This is one of the most effective strategies employed by the religious right and represents a major investment in the future of anti-rights organizing.

Youth recruitment and leadership development, starting at the local level with churches and campuses, are a priority for many conservative actors engaged at the international policy level.  

This strategy has allowed for infiltration of youth-specific spaces at the United Nations, including at the Commission on the Status of Women, and creates a strong counterpoint to progressive youth networks and organizations.

Key anti-rights strategies

Strategy 7: Defunding and delegitimizing human rights mechanisms

When it comes to authoritative expert mechanisms like the UN Special Procedures and Treaty Monitoring Bodies and operative bodies like the UN agencies, regressive groups realize their potential for influence is much lower than with political mechanisms[1].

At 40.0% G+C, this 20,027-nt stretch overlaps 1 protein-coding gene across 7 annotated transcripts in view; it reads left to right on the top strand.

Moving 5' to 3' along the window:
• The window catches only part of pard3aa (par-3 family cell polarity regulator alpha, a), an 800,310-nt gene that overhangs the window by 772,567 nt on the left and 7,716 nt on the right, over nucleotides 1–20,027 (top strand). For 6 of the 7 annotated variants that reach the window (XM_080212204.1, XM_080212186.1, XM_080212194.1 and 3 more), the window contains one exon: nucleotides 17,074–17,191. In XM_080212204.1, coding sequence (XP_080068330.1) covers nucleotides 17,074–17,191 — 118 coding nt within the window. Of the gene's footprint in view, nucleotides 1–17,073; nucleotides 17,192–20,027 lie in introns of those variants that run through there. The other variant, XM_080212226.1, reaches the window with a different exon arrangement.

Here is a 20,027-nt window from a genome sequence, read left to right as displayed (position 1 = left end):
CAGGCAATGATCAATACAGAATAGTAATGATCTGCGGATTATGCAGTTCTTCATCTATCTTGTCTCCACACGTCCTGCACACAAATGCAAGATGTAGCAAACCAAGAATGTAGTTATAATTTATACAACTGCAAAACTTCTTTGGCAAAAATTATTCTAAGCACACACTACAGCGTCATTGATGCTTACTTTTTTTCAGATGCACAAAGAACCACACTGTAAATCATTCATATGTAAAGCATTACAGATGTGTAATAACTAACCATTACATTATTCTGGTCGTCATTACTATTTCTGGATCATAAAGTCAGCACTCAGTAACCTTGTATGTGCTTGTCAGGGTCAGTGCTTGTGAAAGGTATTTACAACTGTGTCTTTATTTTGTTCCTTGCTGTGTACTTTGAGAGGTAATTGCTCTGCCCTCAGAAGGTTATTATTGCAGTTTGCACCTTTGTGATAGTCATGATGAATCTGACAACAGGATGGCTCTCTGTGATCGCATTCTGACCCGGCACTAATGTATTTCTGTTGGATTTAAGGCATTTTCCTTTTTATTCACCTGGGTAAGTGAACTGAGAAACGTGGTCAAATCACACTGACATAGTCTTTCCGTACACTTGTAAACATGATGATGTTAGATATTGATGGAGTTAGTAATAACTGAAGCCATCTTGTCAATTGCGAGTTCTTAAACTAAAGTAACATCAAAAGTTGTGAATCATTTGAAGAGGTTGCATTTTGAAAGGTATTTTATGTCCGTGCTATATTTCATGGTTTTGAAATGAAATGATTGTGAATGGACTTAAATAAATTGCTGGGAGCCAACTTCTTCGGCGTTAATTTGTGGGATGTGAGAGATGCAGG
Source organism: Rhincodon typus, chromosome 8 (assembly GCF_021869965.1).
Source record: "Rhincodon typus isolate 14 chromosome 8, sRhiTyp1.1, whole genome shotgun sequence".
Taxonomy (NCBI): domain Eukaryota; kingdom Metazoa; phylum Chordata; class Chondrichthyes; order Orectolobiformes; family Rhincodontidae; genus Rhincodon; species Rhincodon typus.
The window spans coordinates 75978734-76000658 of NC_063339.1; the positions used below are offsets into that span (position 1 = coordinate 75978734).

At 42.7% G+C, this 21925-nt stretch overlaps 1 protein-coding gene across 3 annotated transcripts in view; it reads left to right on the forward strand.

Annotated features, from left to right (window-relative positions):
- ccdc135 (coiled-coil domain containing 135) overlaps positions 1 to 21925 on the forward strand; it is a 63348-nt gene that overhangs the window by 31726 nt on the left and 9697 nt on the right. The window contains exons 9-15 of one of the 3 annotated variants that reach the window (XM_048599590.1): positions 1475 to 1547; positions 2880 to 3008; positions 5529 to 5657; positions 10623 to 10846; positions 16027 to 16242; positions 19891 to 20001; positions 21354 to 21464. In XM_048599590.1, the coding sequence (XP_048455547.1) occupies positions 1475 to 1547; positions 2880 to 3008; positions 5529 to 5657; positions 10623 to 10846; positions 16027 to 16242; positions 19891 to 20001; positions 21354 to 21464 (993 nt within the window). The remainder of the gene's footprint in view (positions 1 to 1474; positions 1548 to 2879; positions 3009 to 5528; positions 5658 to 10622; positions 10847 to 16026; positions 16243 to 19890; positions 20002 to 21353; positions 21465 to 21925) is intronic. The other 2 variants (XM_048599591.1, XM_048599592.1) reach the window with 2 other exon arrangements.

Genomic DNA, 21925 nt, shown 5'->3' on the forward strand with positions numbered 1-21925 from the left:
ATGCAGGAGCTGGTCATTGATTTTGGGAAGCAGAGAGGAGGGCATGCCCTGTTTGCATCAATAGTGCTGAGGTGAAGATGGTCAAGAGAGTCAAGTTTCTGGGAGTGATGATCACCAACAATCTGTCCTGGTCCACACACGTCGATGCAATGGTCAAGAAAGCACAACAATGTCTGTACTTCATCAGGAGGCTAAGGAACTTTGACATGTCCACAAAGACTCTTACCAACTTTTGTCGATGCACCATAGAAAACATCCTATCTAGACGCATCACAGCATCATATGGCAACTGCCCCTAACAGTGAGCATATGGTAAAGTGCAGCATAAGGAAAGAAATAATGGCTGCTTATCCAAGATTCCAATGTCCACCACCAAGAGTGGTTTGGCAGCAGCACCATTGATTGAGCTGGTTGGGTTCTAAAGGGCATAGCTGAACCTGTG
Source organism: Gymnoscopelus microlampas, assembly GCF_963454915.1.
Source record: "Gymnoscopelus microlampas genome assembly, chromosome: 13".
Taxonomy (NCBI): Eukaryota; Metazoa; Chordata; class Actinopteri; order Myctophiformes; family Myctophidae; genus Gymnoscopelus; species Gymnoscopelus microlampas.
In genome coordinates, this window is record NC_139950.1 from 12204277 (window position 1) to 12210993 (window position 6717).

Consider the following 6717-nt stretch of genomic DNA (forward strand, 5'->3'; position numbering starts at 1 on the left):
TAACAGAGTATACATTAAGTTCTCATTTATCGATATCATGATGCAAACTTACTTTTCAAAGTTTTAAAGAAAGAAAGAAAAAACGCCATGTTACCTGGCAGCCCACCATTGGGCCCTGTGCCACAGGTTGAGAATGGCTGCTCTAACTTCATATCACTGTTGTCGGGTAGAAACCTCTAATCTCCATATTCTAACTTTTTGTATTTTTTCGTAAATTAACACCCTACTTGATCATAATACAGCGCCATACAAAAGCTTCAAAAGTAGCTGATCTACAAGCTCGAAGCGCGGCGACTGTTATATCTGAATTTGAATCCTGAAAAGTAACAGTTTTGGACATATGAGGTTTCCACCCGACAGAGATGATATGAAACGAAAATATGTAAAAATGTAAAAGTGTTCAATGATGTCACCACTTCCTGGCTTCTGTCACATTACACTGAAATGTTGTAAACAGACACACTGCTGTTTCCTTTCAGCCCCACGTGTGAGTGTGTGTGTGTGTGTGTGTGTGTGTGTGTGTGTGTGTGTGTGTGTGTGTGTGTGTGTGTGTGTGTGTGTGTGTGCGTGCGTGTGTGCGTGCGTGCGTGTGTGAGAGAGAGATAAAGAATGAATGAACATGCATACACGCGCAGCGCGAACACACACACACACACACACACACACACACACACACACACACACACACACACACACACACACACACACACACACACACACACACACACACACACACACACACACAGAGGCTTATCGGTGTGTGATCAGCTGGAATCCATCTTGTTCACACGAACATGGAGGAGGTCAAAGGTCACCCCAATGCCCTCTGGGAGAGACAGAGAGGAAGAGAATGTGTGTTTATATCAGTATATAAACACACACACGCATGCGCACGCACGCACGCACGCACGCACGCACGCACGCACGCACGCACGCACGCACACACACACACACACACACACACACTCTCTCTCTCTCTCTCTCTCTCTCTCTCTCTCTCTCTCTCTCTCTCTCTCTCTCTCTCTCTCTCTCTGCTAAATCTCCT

In response, anti-rights groups spread the idea that UN agencies are ‘overstepping their mandate,’ that the CEDAW Committee and other Treaty Bodies have no authority to interpret their treaties, or that Special Procedures are partisan experts working outside of their mandate. Anti-rights groups have also successfully lobbied for the defunding of agencies such as the United Nations Population Fund (UNFPA).

This invalidation of UN mechanisms gives fuel to state impunity. Governments, when under international scrutiny, can defend their action on the basis that the reviewing mechanism is itself faulty or overreaching.